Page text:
Yeltsin fires 3 hard-line officials Internal struggle leaves security chief as 2nd most powerful; Liberals allege coup plot; President's action could boost support in runoff election


MOSCOW -- President Boris N. Yeltsin fired three hard-line members of his administration yesterday after a power struggle in which Kremlin liberals accused the hard-liners of preparing a coup to stop a runoff presidential election.

The Kremlin intrigue left Gen. Alexander I. Lebed, the newly appointed national security chief, as possibly the second most powerful person in Russia.

Yeltsin dismissed Alexander Korzhakov, his secretive personal security chief and longtime confidant; Mikhail Barsukov, head of the Federal Security Service, successor to the KGB; and Oleg Soskovets, a first deputy prime minister tied to the old military-industrial complex who has tried to slow economic reforms.

Anatoly Chubais, a top Yeltsin campaign aide, said the three had plotted to cancel the runoff election and to control Yeltsin from behind the scenes.

They feared they would lose their jobs whether Yeltsin won or lost.

But the plot was foiled by Yeltsin and other top officials, he said.

"There will be no coup in Russia. There will be an election in Russia," Chubais told a packed news conference, where he was applauded by Russian reporters who hugged each other in glee over the firings.

"I am profoundly convinced that the victor in the July 3 elections will be not just President Yeltsin, but a new Yeltsin with a new team, with a renovated team capable of leading Russia to the year 2000."

Korzhakov, who created an uproar in May when he suggested that the presidential elections be called off, denied in an interview with the Interfax news agency the allegations of a plot or internal coup.

Political observers were trying to determine where political theater ended and reality began.

The firings are likely to be popular and draw lots of voter support.

But the late-night events that led to the firings are murky affairs involving the arrest of two campaign workers who were detained for allegedly smuggling a half-million U.S. dollars out of government headquarters.

Chubais claimed that the arrest was a pretext for Korzhakov and his allies to cancel elections.

Chubais described months of division between liberal reformers who believed Yeltsin could win re-election and hard-liners who wanted to keep power by force.

The hard-liners feared they would lose power to rival reformers if Yeltsin won, he said.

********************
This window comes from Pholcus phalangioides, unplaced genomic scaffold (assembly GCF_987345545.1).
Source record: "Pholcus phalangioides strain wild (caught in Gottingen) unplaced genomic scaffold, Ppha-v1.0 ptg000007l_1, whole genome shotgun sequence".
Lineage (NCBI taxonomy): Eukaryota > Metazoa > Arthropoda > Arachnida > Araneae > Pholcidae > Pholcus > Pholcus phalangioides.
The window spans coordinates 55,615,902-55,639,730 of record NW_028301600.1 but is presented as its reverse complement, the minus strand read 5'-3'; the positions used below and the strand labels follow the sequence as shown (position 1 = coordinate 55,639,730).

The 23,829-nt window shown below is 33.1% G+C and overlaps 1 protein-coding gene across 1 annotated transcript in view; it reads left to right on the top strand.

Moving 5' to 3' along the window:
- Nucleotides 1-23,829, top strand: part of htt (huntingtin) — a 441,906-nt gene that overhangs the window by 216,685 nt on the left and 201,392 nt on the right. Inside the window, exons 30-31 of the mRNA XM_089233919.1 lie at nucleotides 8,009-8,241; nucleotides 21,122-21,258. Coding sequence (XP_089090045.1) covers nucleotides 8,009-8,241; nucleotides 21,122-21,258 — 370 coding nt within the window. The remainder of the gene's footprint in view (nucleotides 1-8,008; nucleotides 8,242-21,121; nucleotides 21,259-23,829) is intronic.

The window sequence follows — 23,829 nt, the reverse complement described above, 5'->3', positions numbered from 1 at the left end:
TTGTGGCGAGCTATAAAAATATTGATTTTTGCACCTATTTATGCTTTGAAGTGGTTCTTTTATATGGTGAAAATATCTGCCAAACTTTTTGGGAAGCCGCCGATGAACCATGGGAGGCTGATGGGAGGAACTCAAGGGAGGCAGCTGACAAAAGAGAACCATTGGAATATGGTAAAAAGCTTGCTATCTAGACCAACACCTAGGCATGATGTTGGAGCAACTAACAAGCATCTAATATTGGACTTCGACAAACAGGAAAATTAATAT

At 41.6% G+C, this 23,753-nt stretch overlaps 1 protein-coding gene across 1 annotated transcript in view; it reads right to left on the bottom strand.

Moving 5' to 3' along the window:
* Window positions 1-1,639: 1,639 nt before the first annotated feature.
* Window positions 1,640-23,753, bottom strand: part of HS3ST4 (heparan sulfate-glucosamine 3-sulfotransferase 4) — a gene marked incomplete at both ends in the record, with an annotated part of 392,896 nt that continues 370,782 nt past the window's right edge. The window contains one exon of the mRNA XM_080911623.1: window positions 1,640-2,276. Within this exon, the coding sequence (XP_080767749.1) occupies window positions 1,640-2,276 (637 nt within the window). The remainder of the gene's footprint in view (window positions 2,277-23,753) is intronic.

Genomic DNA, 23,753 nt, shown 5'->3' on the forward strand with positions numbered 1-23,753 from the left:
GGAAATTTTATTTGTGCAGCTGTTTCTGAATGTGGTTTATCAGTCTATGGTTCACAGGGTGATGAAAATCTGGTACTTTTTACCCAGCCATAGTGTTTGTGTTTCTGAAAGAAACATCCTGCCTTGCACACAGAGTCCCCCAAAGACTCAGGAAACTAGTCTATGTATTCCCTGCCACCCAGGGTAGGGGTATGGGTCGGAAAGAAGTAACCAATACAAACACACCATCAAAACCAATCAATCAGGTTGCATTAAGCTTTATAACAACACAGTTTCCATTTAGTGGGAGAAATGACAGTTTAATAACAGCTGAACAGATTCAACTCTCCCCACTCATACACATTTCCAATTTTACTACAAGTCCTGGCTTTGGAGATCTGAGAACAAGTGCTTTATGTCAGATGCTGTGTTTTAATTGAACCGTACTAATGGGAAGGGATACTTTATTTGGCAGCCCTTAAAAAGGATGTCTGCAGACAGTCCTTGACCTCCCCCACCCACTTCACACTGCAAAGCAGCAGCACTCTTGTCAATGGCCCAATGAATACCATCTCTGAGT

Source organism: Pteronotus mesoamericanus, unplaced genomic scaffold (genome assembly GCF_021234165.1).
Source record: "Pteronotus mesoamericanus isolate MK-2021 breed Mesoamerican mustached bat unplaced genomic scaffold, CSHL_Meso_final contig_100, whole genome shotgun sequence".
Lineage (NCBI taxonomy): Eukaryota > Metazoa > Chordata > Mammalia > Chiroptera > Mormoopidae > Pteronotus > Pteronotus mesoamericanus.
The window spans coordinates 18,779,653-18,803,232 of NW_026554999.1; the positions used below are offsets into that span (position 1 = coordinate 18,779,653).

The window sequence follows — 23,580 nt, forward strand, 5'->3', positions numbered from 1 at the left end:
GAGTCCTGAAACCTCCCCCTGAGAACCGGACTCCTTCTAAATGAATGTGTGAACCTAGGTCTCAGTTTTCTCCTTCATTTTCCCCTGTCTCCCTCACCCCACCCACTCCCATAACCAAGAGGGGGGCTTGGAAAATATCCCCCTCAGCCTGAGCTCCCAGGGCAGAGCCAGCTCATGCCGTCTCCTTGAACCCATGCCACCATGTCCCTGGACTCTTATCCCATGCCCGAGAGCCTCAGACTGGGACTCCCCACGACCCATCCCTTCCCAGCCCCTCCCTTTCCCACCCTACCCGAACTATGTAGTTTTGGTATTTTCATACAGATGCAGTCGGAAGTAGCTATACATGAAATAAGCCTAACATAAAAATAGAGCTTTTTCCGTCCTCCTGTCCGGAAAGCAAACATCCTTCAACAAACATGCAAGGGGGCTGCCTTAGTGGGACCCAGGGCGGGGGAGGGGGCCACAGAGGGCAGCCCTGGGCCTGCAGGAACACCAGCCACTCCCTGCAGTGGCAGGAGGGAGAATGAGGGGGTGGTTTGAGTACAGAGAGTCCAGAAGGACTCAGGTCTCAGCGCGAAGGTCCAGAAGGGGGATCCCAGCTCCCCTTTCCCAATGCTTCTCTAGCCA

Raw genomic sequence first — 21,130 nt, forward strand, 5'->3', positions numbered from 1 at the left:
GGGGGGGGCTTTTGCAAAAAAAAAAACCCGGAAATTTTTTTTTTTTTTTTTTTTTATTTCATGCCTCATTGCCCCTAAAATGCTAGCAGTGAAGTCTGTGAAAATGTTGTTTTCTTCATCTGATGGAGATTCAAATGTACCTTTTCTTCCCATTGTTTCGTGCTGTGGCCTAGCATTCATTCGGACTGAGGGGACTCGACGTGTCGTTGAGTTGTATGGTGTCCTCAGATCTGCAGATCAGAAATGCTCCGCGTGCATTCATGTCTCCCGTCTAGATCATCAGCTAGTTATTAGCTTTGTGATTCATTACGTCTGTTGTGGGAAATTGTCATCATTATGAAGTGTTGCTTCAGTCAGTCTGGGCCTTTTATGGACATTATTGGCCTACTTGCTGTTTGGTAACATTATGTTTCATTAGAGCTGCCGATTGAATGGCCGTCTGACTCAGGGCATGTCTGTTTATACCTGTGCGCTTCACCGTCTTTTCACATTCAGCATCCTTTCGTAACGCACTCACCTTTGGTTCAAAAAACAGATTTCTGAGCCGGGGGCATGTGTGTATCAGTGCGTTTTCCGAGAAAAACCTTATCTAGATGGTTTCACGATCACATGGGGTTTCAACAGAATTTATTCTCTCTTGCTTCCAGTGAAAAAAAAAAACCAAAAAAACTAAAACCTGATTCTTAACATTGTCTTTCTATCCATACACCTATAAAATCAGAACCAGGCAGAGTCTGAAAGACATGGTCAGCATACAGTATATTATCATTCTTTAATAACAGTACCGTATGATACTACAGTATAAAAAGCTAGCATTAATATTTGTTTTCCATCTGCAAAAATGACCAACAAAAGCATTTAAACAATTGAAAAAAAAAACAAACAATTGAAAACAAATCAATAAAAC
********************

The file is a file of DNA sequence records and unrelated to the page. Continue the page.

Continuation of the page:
"This is the last stage of a long and hard struggle between the part of the Yeltsin administration that worked for Yeltsin's victory in a democratic election and the part of the Yeltsin administration that preferred use of force," he said.

Purge began Tuesday

The purge of the unpopular hard-liners began with the firing Tuesday of Defense Minister Pavel S. Grachev and came two weeks before Yeltsin faces Communist Gennady A. Zyuganov in a runoff election.

"They were taking too much out and giving back too little," Yeltsin said of the dismissed officials.

Lebed had demanded the dismissal of his old rival Grachev as the price of his joining Yeltsin and helping him defeat the Communists in the runoff.

But Lebed's law-and-order nationalism was considered a direct threat to the Kremlin hard-liners.

Lebed's comments throughout the day suggested that the Kremlin has skirted "mutiny" and "chaos."

"Any revolt will be suppressed, and in an extremely tough way," said Lebed, who finished an impressively strong third in this week's presidential election.

"Those who want to plunge the country into the depths of bloody chaos do not deserve pity."

One Western diplomat observed, "It's not so much that this was a potential coup to eliminate Yeltsin as it is a bitter behind-the-scenes struggle of two camps.

"The Chubais and [Prime Minister Viktor S.] Chernomyrdin camp appears to have better skills and bargaining power right now."

He cautioned that the hard-liners -- particularly Korzhakov, who has been considered Yeltsin's closest adviser -- are not necessarily out of the picture.

Indeed, Korzhakov said after his firing that he would remain loyal to the Russian leader.

"I have backed the president and I will continue to back the president," he said.

"I am not leaving the presidential team and will do everything to ensure Boris Yeltsin's victory in the presidential election."

Early TV bulletin

Muscovites were jolted out of bed about 2 a.m. yesterday as word spread that independent commercial television NTV had broken into programming with a bulletin that Korzhakov and Barsukov had ordered the arrests of two of Yeltsin's campaign aides.

The station -- run by one of Yeltsin's top campaign aides -- called the arrests a sign of an attempted coup d'etat.

Observers suggested that Chubais and Igor Maleshenko, president of NTV and a liberal Yeltsin campaign aide, may have overreacted to what may have been a routine detention of the men.

Chernomyrdin said the two aides were detained as they left government headquarters with a large sum of foreign currency and until it was established that they were entitled to the money.

There was no explanation of the intended use of the cash.

Hard-liners out of the Kremlin

Alexander Korzhakov

Head of personal security: Korzhakov, 46, a former KGB agent, became Yeltsin's body-guard in 1985

Mikhail Barsukov

State security chief: Barsukov, 48, was named chief of the Federal Security Service, successor to the KGB, in 1995.

Oleg Soskovets

Deputy prime minister: Soskovets, 47, was named a first deputy prime minister in january 1994.

Pub Date: 6/21/96

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